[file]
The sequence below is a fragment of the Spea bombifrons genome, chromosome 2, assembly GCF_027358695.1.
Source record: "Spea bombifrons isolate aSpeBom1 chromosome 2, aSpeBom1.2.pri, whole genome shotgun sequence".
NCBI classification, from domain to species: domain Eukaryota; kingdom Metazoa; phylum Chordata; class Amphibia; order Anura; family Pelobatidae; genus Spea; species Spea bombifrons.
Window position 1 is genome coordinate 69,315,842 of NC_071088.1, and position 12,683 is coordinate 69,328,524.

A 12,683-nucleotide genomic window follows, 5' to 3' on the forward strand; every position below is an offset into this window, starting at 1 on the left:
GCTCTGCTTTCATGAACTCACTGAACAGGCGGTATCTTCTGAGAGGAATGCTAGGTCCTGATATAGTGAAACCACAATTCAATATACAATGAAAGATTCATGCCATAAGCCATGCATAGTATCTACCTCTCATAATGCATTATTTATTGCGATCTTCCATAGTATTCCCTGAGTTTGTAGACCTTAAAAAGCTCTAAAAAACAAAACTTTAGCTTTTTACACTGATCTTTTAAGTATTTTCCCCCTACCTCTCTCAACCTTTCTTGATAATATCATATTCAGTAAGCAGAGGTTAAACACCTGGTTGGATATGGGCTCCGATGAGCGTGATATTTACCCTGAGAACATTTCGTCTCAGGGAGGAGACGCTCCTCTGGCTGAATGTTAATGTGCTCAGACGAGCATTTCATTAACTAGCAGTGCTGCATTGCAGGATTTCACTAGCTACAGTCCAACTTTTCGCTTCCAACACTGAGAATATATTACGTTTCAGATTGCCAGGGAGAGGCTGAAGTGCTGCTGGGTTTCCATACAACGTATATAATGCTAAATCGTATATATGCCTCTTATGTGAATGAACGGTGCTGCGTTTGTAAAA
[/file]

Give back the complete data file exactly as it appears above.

The sequence below is a fragment of the Spea bombifrons genome, chromosome 2, assembly GCF_027358695.1.
Source record: "Spea bombifrons isolate aSpeBom1 chromosome 2, aSpeBom1.2.pri, whole genome shotgun sequence".
NCBI classification, from domain to species: domain Eukaryota; kingdom Metazoa; phylum Chordata; class Amphibia; order Anura; family Pelobatidae; genus Spea; species Spea bombifrons.
Window position 1 is genome coordinate 69,315,842 of NC_071088.1, and position 12,683 is coordinate 69,328,524.

A 12,683-nucleotide genomic window follows, 5' to 3' on the forward strand; every position below is an offset into this window, starting at 1 on the left:
GCTCTGCTTTCATGAACTCACTGAACAGGCGGTATCTTCTGAGAGGAATGCTAGGTCCTGATATAGTGAAACCACAATTCAATATACAATGAAAGATTCATGCCATAAGCCATGCATAGTATCTACCTCTCATAATGCATTATTTATTGCGATCTTCCATAGTATTCCCTGAGTTTGTAGACCTTAAAAAGCTCTAAAAAACAAAACTTTAGCTTTTTACACTGATCTTTTAAGTATTTTCCCCCTACCTCTCTCAACCTTTCTTGATAATATCATATTCAGTAAGCAGAGGTTAAACACCTGGTTGGATATGGGCTCCGATGAGCGTGATATTTACCCTGAGAACATTTCGTCTCAGGGAGGAGACGCTCCTCTGGCTGAATGTTAATGTGCTCAGACGAGCATTTCATTAACTAGCAGTGCTGCATTGCAGGATTTCACTAGCTACAGTCCAACTTTTCGCTTCCAACACTGAGAATATATTACGTTTCAGATTGCCAGGGAGAGGCTGAAGTGCTGCTGGGTTTCCATACAACGTATATAATGCTAAATCGTATATATGCCTCTTATGTGAATGAACGGTGCTGCGTTTGTAAAA